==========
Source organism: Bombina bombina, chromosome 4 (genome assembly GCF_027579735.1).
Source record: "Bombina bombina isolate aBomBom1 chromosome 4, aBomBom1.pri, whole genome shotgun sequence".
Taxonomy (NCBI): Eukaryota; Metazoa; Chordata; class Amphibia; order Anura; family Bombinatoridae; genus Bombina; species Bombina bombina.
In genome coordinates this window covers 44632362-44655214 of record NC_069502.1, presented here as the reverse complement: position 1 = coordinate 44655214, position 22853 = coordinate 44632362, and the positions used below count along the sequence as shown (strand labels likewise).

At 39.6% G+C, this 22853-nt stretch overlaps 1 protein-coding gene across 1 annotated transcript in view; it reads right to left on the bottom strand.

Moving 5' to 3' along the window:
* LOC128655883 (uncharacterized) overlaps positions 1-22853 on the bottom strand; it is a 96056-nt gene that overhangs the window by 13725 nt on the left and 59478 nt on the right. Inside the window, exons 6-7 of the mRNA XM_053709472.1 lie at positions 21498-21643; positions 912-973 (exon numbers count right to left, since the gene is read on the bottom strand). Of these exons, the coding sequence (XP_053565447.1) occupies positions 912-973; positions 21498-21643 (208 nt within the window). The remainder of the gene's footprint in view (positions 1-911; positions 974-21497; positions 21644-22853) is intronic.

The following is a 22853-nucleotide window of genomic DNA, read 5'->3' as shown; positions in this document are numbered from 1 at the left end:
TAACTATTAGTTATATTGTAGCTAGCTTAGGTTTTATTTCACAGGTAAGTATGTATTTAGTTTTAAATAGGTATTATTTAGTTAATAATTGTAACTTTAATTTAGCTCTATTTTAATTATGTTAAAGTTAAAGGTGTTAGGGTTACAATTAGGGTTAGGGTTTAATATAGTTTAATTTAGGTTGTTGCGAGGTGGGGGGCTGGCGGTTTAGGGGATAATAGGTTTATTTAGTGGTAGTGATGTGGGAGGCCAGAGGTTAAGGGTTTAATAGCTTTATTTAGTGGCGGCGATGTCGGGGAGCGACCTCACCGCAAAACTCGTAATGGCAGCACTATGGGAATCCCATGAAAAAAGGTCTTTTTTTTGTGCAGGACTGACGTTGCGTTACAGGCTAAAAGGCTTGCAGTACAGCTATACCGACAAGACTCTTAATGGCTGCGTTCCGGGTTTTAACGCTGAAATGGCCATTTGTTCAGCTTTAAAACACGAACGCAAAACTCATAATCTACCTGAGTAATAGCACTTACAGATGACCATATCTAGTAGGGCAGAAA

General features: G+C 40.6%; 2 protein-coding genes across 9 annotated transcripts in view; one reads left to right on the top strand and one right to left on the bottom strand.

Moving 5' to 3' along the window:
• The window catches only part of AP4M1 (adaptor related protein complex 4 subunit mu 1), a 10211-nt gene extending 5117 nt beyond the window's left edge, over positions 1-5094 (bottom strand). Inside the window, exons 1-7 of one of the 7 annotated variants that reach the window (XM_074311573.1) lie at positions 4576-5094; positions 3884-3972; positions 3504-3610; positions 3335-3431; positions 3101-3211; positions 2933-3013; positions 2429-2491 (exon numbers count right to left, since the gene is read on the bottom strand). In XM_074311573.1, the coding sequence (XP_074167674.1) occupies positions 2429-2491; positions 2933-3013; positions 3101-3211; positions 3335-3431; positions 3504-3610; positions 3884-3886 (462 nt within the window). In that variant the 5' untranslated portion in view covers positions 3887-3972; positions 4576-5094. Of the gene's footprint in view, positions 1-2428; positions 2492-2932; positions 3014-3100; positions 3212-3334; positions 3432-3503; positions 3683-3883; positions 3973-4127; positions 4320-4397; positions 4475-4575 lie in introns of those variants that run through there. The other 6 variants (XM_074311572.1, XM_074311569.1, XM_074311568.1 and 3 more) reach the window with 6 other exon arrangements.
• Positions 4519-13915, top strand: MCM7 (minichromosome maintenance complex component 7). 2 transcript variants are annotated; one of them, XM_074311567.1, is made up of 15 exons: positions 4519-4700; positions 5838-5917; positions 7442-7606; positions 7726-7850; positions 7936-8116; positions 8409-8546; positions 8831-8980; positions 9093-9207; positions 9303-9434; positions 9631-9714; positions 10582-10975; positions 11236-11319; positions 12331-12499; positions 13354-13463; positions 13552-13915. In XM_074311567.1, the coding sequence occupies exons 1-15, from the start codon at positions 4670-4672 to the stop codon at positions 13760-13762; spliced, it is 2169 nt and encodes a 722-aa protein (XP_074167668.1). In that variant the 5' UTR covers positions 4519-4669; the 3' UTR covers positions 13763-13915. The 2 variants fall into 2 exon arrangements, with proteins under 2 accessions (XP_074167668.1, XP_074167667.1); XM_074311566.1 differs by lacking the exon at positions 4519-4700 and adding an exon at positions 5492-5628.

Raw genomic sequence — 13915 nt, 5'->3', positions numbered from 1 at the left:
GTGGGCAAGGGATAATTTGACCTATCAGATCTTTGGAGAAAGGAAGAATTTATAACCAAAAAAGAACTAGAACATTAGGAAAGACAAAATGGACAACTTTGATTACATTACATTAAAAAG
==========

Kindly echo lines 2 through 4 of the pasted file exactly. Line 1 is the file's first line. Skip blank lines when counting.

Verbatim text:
Source record: "Bombina bombina isolate aBomBom1 chromosome 4, aBomBom1.pri, whole genome shotgun sequence".
Taxonomy (NCBI): Eukaryota; Metazoa; Chordata; class Amphibia; order Anura; family Bombinatoridae; genus Bombina; species Bombina bombina.
In genome coordinates this window covers 44632362-44655214 of record NC_069502.1, presented here as the reverse complement: position 1 = coordinate 44655214, position 22853 = coordinate 44632362, and the positions used below count along the sequence as shown (strand labels likewise).